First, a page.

Also, after I asked him what sort of evidence might change his opinion of me, he responded:

I’d need to review the rationale for your disability denial. 20 appeal analysts in disability claims, most of us with 20 years of claims experience, masters degrees and not one of us has ever seen a disability appeal for autism. There was ONE. But it wasn’t approved for autism it was approved for depression. And it probably got paid to avoid litigation costs 

Part of his anger at me was due to his perception that I had betrayed his trust, and when I asked whether deleting his comments from my blog would make us even, he wrote:

You dont owe me anything. I simply didn’t want to get involved with something like this. You called me for advice. I had no idea (because you didn’t tell me everything) that all of these other things were going on. It would have been important for me to have a full understanding of your legal situation before giving an opinion. As a disability claim manager I look at the entire picture, not just the medical picture but the potential to use disability for secondary gain.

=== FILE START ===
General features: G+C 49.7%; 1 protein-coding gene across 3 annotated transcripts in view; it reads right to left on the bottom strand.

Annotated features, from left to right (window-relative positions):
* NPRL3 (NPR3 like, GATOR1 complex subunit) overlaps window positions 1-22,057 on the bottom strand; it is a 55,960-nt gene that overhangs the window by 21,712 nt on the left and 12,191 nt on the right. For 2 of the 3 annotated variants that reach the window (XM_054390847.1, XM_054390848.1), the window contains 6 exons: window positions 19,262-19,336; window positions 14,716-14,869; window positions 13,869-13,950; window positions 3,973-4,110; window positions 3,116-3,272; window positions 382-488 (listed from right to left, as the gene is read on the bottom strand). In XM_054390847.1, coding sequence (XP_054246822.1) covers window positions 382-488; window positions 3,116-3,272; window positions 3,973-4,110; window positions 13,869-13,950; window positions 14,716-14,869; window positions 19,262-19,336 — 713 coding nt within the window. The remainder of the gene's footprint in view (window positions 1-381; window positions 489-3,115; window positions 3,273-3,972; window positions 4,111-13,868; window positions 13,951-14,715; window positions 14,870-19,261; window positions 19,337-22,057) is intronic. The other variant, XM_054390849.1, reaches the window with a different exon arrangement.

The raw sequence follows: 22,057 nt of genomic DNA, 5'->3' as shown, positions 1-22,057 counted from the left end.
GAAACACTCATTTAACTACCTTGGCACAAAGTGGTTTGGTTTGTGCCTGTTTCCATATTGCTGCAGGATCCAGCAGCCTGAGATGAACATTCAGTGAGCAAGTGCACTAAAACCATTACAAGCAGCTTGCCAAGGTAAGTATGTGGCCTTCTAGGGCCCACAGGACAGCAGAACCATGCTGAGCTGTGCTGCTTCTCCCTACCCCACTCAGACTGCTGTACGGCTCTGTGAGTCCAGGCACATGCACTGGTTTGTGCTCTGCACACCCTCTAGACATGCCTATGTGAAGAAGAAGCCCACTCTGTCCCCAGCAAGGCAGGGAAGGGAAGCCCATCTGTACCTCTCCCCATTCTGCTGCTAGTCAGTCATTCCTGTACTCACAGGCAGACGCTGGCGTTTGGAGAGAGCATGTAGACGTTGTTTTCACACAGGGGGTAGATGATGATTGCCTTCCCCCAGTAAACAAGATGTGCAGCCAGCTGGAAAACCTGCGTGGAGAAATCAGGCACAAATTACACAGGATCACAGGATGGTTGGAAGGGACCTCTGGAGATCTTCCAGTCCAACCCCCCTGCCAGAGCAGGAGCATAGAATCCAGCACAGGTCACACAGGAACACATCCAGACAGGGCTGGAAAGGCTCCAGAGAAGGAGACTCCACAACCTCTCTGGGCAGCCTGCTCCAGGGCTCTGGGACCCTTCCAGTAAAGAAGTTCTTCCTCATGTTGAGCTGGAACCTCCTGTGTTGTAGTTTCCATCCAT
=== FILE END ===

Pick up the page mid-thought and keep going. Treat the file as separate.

[Continue with Part 2, in which I attempt to a line-by-line response to the above…]

Warning: This Blog Just Might Scare The Shit out of You

This blog is not for everyone and reactions to it vary widely. Some seem to love it, which makes me happy, but some seem to hate it, which, in fact, also makes me kind of happy.

Hey, you can’t please everyone, right? If you’re a writer and nobody hates your writing, then you’re doing something wrong.

But at least a few people have felt deeply disturbed and even frightened by what they’ve read here, and if you are, or eventually turn out to be such a person I would like to offer you this by way of reassurance:

Among other things, at the very least this blog for me is a creative outlet. Although definitely not a work of fiction, my writing is best viewed as an artistic interpretation of whatever I happen to be writing about. For better or worse I use a lot of imagery and metaphor, sometimes I make mistakes, and in some cases — especially for the sake of a laugh, but also to achieve other kinds of reader experience — I take what we might call “bold artistic liberties”, by which I mean that I lie outright, and so it’s important to realize that absolutely nothing in this blog is meant to be taken too seriously, which you are definitely doing if you feel in any way deeply disturbed or frightened by anything you read here.

While reading my blog you should definitely read critically and with a measure of skepticism — good practice when you read anything, really, and especially anything you read on the Internet. If I tell you something that appears to be factual and you need to be sure that it is, then definitely don’t just assume that it is: don’t be afraid to fact-check me, and especially if you ever find anything that seems like an error, please tell me about it in a comment or via my contact page.